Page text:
So, on my decluttering journey, I realized that I owned a heck of a lot of clothes, half the items I never really wore and kept because I didn’t want to admit that I wasted many. As I continued with my journey, I wondered what happens to the clothes we donate, discard or don’t buy.
The fashion industry is putting too much product out there, millions of ton of clothes end up in landfill every year—it’s one of the fastest-growing categories of consumption in our society. Termed, “fast fashion” allows consumers to purchase extra, but consumers are wearing these fashion pieces less often and disposing of them at an abnormal rate. How can the fashion industry proceed to produce while not approaching the environmental requirement for people to purchase fewer clothes?
If you don’t believe me, here are some facts:
- In 2015, the world produced roughly 155,000 square miles of fabric (about the size of California)
- 80 billion items are manufactured every year
- Globally, sorting plants like this only deal with around 25% of discarded clothes
- On average only 20% of clothes are worn on a regular basis
- Every year, we send about 85% of the textiles we purchase to landfill
- The artificial fibers often preferred by fast fashion brands, such as polyester, nylon, and acrylic, are primarily plastic made from petroleum. This indicates that your discarded clothes could take up to a thousand years to biodegrade.
- Fast fashion accounts for 10% of the planet’s greenhouse production
- Each year 1.3 trillion gallons of water is used for fabric dyeing alone
- Fast fashion is in second place as the dirtiest and most pollutant industry after oil
- The US consumes about 1.2 million tons of clothing waste which is equal to 15 percent of the clothing sales in the country
- On average, the global water footprint US is enough to fill over 1,200 bathtubs per household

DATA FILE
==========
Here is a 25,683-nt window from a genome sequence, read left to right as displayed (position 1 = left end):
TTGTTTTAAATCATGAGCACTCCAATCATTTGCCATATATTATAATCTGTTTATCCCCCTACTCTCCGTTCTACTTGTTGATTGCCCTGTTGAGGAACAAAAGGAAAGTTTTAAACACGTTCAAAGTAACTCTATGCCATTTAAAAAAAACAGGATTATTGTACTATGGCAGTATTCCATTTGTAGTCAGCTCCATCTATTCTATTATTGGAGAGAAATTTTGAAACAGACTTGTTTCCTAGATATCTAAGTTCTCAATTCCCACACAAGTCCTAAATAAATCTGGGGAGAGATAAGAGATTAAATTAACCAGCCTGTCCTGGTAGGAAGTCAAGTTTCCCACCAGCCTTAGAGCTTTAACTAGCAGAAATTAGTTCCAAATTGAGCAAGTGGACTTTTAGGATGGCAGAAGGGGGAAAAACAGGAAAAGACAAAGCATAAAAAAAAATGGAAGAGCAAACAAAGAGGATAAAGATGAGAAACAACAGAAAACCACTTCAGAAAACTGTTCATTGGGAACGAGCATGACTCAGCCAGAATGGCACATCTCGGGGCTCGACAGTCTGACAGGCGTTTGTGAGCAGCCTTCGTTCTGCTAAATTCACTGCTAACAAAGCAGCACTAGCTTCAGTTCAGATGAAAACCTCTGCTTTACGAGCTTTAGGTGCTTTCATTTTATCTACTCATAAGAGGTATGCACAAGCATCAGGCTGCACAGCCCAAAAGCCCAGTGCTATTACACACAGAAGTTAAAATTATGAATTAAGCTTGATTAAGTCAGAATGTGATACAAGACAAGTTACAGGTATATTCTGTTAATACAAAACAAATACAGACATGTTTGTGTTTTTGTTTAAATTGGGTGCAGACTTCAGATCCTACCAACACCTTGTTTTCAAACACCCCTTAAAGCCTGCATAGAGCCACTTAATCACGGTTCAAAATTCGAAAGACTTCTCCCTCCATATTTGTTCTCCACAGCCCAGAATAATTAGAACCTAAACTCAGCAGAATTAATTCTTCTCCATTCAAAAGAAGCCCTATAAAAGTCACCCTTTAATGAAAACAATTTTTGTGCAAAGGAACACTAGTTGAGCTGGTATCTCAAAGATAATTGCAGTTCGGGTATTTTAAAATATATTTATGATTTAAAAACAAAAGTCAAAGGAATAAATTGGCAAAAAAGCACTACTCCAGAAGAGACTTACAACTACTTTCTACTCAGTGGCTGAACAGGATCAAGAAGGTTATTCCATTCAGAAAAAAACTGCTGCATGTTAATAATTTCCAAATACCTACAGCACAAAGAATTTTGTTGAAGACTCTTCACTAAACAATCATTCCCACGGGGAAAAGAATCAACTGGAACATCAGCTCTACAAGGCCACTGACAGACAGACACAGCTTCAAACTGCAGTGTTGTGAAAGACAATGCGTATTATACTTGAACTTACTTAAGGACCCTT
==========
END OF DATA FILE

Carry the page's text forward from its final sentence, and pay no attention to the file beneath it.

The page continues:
- The number of garments produced globally exceeded 100 billion for the first time in 2014
- Over 50% of workers within the fashion industry are not paid the minimum wage in countries like India and the Philippines. Most workers are slaves or work in sweatshops and have very little human rights
- Approximately 300 million people who produce cotton are still living in poverty
There is so much out there the support that fast fashion is horrible for the environment, yet we pretend that it isn’t a real problem. What can we do to help lessen the burden on the environment? It’s straightforward, here is what I suggest below:
- Recycle or repurpose your old clothing
- Choose quality over quantity—avoid cheap garments made from synthetic fabrics
- Participate in clothes swap events, or exchange old clothing with friends and family
- Spread the word about Fast Fashion impact on the environment
- Simply do not buy from brands that participate in harming the environment or human rights
- There is nothing wrong with thrifting for clothes, and you will save money too!
I hope you found this article insightful. If you have any suggestions or facts to add, please add them to the comments below.
References and Resources:
Fast fashion: How to make clothes last longer and save the planet (https://www.bbc.com/news/newsbeat-47292087)
Fast Fas is harming the earth, MPs say (https://www.bbc.com/news/science-environment-45745242)
What Is Fast Fashion? (https://www.thegoodtrade.com/features/what-is-fast-fashion)
Fast Fashion Is Creating an Environmental Crisis (https://www.newsweek.com/2016/09/09/old-clothes-fashion-waste-crisis-494824.html)
By the Numbers: The Economic, Social and Environmental Impacts of “Fast Fashion” (https://www.wri.org/blog/2019/01/numbers-economic-social-and-environmental-impacts-fast-fashion)
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